Important examples of up-regulated genes identified during both NMP shock and NMP adaptive responses were nhaA, degP, ramA, spy, pspABCD, pmrHFIK, mgtE, etc. – showing bacterial response to maintain homeostasis during NMP stress. For example, NhaA is an integral membrane protein which is crucial for the maintenance of cytosolic pH and Na+ concentrations in S. Typhimurium (Lentes et al., 2014). The up-regulation of mgtE is to maintain Mg2+ homeostasis as reported earlier (Hattori et al., 2009). Lipid A modification plays a key role in the resistance to factors that compromise bacterial cell membrane (Moreira et al., 2013). Many lipid A modification genes were up-regulated in NMP stressed K. pneumoniae MGH 78578. The up-regulation of eptB [Kdo(2)-lipid A phosphoethanolamine 7-transferase which adds phosphatidylethanolamine to the outer Kdo residue of Lipid A], lpxO (α-keto glutarate dependent dioxygenase enzyme that hydroxylates the secondary acyl chain of Kdo2-lipid A in the presence of O2), pmrHFIK (biosynthesis of L-Ara4N of Lipid A) (Raetz et al., 2007) etc., are responsible for an overall reduction in the negative charge on lipid A. Exogenic stress factors like heat shock, envelope stress, etc. generally result in the accumulation of toxic misfolded proteins in the bacterial periplasm, as observed in S. Typhimurium when exposed to ethanol and polymyxin B – induced the expression of the spy gene encoded chaperonic spheroplast protein y (Spy) (Jeong et al., 2017). In NMP stressed K. pneumoniae MGH 78578, continuous up-regulation of spy was noted in both the NMP shock and NMP adaptive response datasets. A similar up-regulation was noted for degP, chaperon degrading heat stress associated misfolded periplasmic proteins during heat stress, as reported previously in E. coli (Kim and Sauer, 2014). NMP exposed K. pneumoniae MGH 78578 also up-regulated periplasmic peptidylprolyl cis–trans isomerases which catalyzes the isomerization of peptidyl-prolyl bonds, a rate limiting step during protein synthesis (Obi et al., 2011). The up-regulation of cpxP shows that the protein represses CpxA inactivating the conjugative pilus system as seen in envelope stressed E. coli (Weatherspoon-Griffin et al., 2014). The phage shock protein operon (pspABCD and pspG) encoding responsive switch (Flores-Kim and Darwin, 2016) during membrane stress was also up-regulated during NMP exposure. All these transcriptomic responses show continuous efforts by the bacterium to maintain membrane homeostasis during NMP stress.
Figure 6. Biofilm formation of K. pneumoniae MGH 78578 in the presence and absence of NMP. Bacterial cells were grown statically in M9 minimal media in the presence of NMP at 250 μg/mL for 24 h at 37°C. The sign ‘–’ denotes DMSO and ‘+’ denotes DMSO plus NMP. Biofilm formation was measured by crystal violet method and compared between NMP treated and untreated cultures (∗∗∗∗P < 0.05).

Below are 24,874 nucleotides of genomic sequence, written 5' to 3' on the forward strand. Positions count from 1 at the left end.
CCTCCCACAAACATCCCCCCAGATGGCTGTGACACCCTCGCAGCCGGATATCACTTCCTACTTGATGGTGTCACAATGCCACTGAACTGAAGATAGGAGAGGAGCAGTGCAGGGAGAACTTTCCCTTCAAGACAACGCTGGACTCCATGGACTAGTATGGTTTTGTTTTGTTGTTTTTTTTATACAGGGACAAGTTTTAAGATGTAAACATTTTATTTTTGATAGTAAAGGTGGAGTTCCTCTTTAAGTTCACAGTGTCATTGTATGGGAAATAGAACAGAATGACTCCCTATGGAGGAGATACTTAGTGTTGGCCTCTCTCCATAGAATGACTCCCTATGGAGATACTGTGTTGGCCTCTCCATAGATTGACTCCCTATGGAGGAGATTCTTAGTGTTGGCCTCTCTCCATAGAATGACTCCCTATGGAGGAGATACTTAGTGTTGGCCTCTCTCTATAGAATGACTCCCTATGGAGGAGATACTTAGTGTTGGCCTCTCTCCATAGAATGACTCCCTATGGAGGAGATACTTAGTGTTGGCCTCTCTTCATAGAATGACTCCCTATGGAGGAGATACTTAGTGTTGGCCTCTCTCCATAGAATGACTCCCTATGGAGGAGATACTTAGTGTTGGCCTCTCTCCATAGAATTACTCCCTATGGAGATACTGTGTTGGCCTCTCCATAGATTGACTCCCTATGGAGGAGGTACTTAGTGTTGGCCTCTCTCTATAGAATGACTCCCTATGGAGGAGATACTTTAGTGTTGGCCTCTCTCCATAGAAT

Figure 7. Schematic model summarizing the effects of NMP of the membrane of K. pneumoniae MGH 78578. The chemosensitizer NMP (indicated by the gray colored circle) crosses the cell membrane by disrupting the integrity of the lipid bilayer [both outer membrane (OM) and inner membrane (IM)]. This disruption causes the leakage of essential ions and cell content components leading to several structural and metabolic changes in a manner reminiscent of the action of similar cationic antimicrobial peptides.
Some genes were differentially regulated only during adaptive response. Important examples include rpoH (encodes σ32), phoPQ (two- component regulatory system) and pmrD. The up-regulation of rpoH had been noted in membrane stress associated K. pneumoniae (Ramos et al., 2016) and temperature stressed E. coli (Nonaka et al., 2006). Similarly, phoPQ was reported to be up-regulated when RNA-seq was used to study the transcriptional response of K. pneumoniae during exposure to colistin (Wright et al., 2015). A PhoP dependent gene pmrD [promoting lipid A modifications increasing bacterial resistance to cationic antimicrobial peptides (Rubin et al., 2015)] was also up-regulated 4.5 fold during adaptive NMP response. Genes encoding chaperone DnaK and co-chaperone DnaJ are also highly up-regulated (7 to 8 fold) during adaptive response to NMP. DnaK is known to directly interact with lipids and forms dimers with the membrane bilayer (Lopez et al., 2016). Moreover, when transcriptional response of a double deletion of dnaKJ was studied on a microarray, the expression of many inner membrane proteins were down-regulated (Fan et al., 2016). Overall many genes involved in the maintenance of the normal cell membrane were up-regulated during NMP exposure, a feature which shows that NMP mediated cell membrane destabilization causes the expected bacterial response, to maintain membrane homeostasis.